Vacuum phenomenon: Clinical relevance

Ishan Gohil, Joel A. Vilensky, Edward C. Weber

Research output: Contribution to journalReview article

26 Scopus citations


Vacuum phenomenon (VP) is an anatomical entity of potential confusion in the diagnosis and evaluation of joint pathology. Observation of this phenomenon has been demonstrated on basic radiographs, computed tomography, and magnetic resonance imaging. Although VP is most often associated with degenerative joint disease, it is observed with other pathologies. Two problematic scenarios can occur: a false-positive diagnosis of serious pathology instead of benign VP and a false-negative diagnosis of benign VP with a more serious underlying process Despite this potential for confusion, criteria for distinguishing VP from other causes of joint pain and for evaluating a suspected case of VP have not been fully established. We reviewed the literature to determine underlying mechanism, symptomology, associated pathologies, and clinical importance of VP. The formation of VP can be explained by gas solubility, pressure-volume relationships, and human physiology. CT, GRE-MRI, and multipositional views are the best imaging studies to view VP. Although most cases of VP are benign, it can be associated with clinical signs and symptoms. VP outside the spine is an underreported finding on imaging studies. VP should be on the differential diagnosis for joint pain, especially in the elderly. We have proposed criteria for diagnosing VP and generated a basic algorithm for its workup. Underreporting of this phenomenon shows a lack of awareness of VP on the part of physicians. By identifying true anatomic VP, we can prevent harm from suboptimal treatment of patients.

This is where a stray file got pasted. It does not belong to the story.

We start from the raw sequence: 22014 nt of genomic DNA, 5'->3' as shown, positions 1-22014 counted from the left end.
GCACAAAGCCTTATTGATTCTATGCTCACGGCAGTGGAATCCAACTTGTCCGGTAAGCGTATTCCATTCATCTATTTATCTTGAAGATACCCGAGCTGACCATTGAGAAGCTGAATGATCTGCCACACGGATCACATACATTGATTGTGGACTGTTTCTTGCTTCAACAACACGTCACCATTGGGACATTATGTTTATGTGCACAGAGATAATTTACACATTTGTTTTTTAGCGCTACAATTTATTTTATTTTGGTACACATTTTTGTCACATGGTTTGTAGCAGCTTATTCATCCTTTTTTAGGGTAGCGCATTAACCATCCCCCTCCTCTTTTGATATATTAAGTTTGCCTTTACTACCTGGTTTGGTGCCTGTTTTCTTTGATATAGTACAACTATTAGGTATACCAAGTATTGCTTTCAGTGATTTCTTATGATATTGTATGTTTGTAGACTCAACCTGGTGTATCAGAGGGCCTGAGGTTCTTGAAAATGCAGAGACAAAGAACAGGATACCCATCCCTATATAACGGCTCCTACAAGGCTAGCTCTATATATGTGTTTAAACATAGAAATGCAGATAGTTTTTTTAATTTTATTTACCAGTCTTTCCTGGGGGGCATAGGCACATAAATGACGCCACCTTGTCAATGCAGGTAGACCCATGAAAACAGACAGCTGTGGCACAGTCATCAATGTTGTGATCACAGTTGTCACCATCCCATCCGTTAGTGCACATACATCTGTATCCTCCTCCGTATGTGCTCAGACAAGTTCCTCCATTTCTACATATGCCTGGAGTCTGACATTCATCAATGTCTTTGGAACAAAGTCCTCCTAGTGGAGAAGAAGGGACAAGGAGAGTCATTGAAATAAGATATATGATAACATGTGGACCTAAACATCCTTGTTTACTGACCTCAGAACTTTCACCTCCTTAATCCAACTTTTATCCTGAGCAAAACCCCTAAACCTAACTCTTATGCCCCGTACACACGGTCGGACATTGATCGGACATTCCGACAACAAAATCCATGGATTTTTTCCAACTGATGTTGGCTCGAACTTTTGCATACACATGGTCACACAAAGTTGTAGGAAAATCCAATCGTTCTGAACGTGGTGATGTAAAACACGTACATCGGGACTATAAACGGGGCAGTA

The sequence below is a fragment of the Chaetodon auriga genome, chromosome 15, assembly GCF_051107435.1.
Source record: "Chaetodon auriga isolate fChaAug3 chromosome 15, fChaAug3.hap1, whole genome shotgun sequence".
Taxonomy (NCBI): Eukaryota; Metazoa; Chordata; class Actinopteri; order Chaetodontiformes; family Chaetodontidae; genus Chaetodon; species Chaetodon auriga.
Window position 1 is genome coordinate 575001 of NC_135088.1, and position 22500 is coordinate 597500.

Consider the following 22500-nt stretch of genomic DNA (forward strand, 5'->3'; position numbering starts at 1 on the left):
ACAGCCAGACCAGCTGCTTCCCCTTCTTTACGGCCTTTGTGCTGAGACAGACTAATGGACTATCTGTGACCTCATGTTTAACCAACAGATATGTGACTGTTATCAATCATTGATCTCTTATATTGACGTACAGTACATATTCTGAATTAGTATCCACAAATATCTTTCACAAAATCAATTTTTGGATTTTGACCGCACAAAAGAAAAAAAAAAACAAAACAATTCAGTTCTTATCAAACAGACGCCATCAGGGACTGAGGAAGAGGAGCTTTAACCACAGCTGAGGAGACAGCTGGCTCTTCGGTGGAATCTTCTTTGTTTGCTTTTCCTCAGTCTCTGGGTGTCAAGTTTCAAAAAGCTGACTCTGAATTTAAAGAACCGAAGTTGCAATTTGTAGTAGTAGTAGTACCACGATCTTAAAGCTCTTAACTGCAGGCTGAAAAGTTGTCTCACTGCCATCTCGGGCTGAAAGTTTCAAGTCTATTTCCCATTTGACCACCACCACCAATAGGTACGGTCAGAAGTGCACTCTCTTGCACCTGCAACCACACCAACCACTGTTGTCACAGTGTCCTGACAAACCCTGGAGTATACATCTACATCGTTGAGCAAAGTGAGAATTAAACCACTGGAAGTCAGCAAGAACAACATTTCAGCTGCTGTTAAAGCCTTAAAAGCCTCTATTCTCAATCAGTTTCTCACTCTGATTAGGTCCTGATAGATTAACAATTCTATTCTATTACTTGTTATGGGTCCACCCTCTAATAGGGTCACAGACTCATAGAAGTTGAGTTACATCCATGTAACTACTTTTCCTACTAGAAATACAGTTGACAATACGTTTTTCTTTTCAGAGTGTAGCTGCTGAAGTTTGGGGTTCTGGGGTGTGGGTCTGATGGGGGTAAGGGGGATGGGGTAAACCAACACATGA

Original languageEnglish (US)
Pages (from-to)455-462
Number of pages8
JournalClinical Anatomy
Issue number3
StatePublished - Apr 2014


  • joint pain
  • joint pathology
  • vacuum joint
  • vacuum phenomenon

ASJC Scopus subject areas

  • Anatomy
  • Histology

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